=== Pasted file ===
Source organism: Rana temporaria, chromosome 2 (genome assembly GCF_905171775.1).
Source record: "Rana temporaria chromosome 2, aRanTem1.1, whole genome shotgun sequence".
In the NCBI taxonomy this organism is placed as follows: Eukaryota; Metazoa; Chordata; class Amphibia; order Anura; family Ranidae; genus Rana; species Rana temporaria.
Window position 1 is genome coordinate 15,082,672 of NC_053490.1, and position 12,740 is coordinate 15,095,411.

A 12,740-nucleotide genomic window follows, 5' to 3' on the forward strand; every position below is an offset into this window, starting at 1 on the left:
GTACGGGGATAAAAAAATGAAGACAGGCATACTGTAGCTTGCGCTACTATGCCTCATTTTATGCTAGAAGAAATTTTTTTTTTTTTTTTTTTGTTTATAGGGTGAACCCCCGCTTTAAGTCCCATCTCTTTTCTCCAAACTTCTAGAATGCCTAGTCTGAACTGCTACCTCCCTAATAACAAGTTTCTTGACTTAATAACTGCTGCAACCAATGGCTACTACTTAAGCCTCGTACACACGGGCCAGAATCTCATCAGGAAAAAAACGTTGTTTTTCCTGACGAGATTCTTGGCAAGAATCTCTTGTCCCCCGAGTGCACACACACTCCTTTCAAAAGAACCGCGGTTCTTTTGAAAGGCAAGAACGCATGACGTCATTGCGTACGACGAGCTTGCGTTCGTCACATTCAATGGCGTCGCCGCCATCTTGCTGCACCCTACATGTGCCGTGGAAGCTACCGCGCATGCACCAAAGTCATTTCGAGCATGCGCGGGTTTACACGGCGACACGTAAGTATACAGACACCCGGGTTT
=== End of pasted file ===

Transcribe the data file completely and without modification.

Source organism: Rana temporaria, chromosome 2 (genome assembly GCF_905171775.1).
Source record: "Rana temporaria chromosome 2, aRanTem1.1, whole genome shotgun sequence".
In the NCBI taxonomy this organism is placed as follows: Eukaryota; Metazoa; Chordata; class Amphibia; order Anura; family Ranidae; genus Rana; species Rana temporaria.
Window position 1 is genome coordinate 15,082,672 of NC_053490.1, and position 12,740 is coordinate 15,095,411.

A 12,740-nucleotide genomic window follows, 5' to 3' on the forward strand; every position below is an offset into this window, starting at 1 on the left:
GTACGGGGATAAAAAAATGAAGACAGGCATACTGTAGCTTGCGCTACTATGCCTCATTTTATGCTAGAAGAAATTTTTTTTTTTTTTTTTTTGTTTATAGGGTGAACCCCCGCTTTAAGTCCCATCTCTTTTCTCCAAACTTCTAGAATGCCTAGTCTGAACTGCTACCTCCCTAATAACAAGTTTCTTGACTTAATAACTGCTGCAACCAATGGCTACTACTTAAGCCTCGTACACACGGGCCAGAATCTCATCAGGAAAAAAACGTTGTTTTTCCTGACGAGATTCTTGGCAAGAATCTCTTGTCCCCCGAGTGCACACACACTCCTTTCAAAAGAACCGCGGTTCTTTTGAAAGGCAAGAACGCATGACGTCATTGCGTACGACGAGCTTGCGTTCGTCACATTCAATGGCGTCGCCGCCATCTTGCTGCACCCTACATGTGCCGTGGAAGCTACCGCGCATGCACCAAAGTCATTTCGAGCATGCGCGGGTTTACACGGCGACACGTAAGTATACAGACACCCGGGTTT